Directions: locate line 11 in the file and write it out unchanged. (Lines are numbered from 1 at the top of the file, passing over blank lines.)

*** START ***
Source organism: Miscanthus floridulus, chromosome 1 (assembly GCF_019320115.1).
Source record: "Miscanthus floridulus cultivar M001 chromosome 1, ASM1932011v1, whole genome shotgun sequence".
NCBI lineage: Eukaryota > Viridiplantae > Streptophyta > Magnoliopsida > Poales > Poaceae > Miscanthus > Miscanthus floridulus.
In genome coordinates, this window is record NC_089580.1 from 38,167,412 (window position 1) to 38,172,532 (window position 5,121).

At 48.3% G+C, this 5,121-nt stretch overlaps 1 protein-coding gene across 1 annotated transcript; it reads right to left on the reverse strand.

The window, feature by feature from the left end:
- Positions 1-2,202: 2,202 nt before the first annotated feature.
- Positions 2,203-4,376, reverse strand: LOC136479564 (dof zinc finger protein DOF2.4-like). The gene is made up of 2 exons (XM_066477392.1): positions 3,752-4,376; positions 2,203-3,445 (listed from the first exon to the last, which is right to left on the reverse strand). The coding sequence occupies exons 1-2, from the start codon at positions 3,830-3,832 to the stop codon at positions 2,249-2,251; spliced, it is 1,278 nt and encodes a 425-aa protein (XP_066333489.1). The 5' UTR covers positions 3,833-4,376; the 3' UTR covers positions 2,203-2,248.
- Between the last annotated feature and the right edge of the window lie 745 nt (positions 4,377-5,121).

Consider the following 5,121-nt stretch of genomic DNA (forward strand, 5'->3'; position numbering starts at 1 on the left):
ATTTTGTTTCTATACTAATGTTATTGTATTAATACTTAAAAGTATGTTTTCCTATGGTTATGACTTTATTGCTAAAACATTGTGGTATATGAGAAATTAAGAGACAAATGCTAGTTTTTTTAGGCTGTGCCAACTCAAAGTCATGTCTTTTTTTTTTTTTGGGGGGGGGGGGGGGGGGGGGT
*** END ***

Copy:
ATTTTGTTTCTATACTAATGTTATTGTATTAATACTTAAAAGTATGTTTTCCTATGGTTATGACTTTATTGCTAAAACATTGTGGTATATGAGAAATTAAGAGACAAATGCTAGTTTTTTTAGGCTGTGCCAACTCAAAGTCATGTCTTTTTTTTTTTTTGGGGGGGGGGGGGGGGGGGGGT